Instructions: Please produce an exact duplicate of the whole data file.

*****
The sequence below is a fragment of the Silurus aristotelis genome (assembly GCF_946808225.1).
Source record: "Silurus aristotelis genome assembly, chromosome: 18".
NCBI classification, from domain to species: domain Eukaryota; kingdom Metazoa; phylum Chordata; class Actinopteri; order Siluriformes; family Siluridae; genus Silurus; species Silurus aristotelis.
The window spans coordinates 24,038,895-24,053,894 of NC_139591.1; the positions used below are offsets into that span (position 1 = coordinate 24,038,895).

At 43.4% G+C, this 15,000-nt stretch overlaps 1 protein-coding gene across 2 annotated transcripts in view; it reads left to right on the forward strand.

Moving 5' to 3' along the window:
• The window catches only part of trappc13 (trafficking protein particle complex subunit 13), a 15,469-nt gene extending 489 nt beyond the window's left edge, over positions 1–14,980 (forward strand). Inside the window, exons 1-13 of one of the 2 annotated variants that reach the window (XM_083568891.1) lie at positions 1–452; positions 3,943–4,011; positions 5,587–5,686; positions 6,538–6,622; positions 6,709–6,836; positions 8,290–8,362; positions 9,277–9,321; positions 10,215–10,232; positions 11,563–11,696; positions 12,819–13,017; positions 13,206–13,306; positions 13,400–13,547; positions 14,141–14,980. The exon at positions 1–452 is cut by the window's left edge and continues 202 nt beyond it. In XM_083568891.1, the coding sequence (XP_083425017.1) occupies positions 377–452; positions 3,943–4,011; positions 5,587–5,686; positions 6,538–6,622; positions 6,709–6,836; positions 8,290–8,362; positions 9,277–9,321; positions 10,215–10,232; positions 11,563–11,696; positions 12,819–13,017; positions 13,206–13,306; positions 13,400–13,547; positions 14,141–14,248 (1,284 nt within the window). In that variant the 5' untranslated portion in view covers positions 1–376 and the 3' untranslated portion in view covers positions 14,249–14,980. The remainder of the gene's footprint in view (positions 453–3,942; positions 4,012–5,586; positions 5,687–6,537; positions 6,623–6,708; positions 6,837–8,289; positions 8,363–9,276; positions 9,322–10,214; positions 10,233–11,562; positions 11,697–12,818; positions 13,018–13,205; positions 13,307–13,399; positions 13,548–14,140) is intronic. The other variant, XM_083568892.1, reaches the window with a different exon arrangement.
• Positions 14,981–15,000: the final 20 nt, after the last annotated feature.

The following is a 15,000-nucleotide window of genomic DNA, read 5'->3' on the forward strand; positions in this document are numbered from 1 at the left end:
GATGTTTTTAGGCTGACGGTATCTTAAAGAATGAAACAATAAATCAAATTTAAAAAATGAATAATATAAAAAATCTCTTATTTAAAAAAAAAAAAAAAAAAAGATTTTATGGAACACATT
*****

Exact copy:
The sequence below is a fragment of the Silurus aristotelis genome (assembly GCF_946808225.1).
Source record: "Silurus aristotelis genome assembly, chromosome: 18".
NCBI classification, from domain to species: domain Eukaryota; kingdom Metazoa; phylum Chordata; class Actinopteri; order Siluriformes; family Siluridae; genus Silurus; species Silurus aristotelis.
The window spans coordinates 24,038,895-24,053,894 of NC_139591.1; the positions used below are offsets into that span (position 1 = coordinate 24,038,895).

At 43.4% G+C, this 15,000-nt stretch overlaps 1 protein-coding gene across 2 annotated transcripts in view; it reads left to right on the forward strand.

Moving 5' to 3' along the window:
• The window catches only part of trappc13 (trafficking protein particle complex subunit 13), a 15,469-nt gene extending 489 nt beyond the window's left edge, over positions 1–14,980 (forward strand). Inside the window, exons 1-13 of one of the 2 annotated variants that reach the window (XM_083568891.1) lie at positions 1–452; positions 3,943–4,011; positions 5,587–5,686; positions 6,538–6,622; positions 6,709–6,836; positions 8,290–8,362; positions 9,277–9,321; positions 10,215–10,232; positions 11,563–11,696; positions 12,819–13,017; positions 13,206–13,306; positions 13,400–13,547; positions 14,141–14,980. The exon at positions 1–452 is cut by the window's left edge and continues 202 nt beyond it. In XM_083568891.1, the coding sequence (XP_083425017.1) occupies positions 377–452; positions 3,943–4,011; positions 5,587–5,686; positions 6,538–6,622; positions 6,709–6,836; positions 8,290–8,362; positions 9,277–9,321; positions 10,215–10,232; positions 11,563–11,696; positions 12,819–13,017; positions 13,206–13,306; positions 13,400–13,547; positions 14,141–14,248 (1,284 nt within the window). In that variant the 5' untranslated portion in view covers positions 1–376 and the 3' untranslated portion in view covers positions 14,249–14,980. The remainder of the gene's footprint in view (positions 453–3,942; positions 4,012–5,586; positions 5,687–6,537; positions 6,623–6,708; positions 6,837–8,289; positions 8,363–9,276; positions 9,322–10,214; positions 10,233–11,562; positions 11,697–12,818; positions 13,018–13,205; positions 13,307–13,399; positions 13,548–14,140) is intronic. The other variant, XM_083568892.1, reaches the window with a different exon arrangement.
• Positions 14,981–15,000: the final 20 nt, after the last annotated feature.

The following is a 15,000-nucleotide window of genomic DNA, read 5'->3' on the forward strand; positions in this document are numbered from 1 at the left end:
GATGTTTTTAGGCTGACGGTATCTTAAAGAATGAAACAATAAATCAAATTTAAAAAATGAATAATATAAAAAATCTCTTATTTAAAAAAAAAAAAAAAAAAAGATTTTATGGAACACATT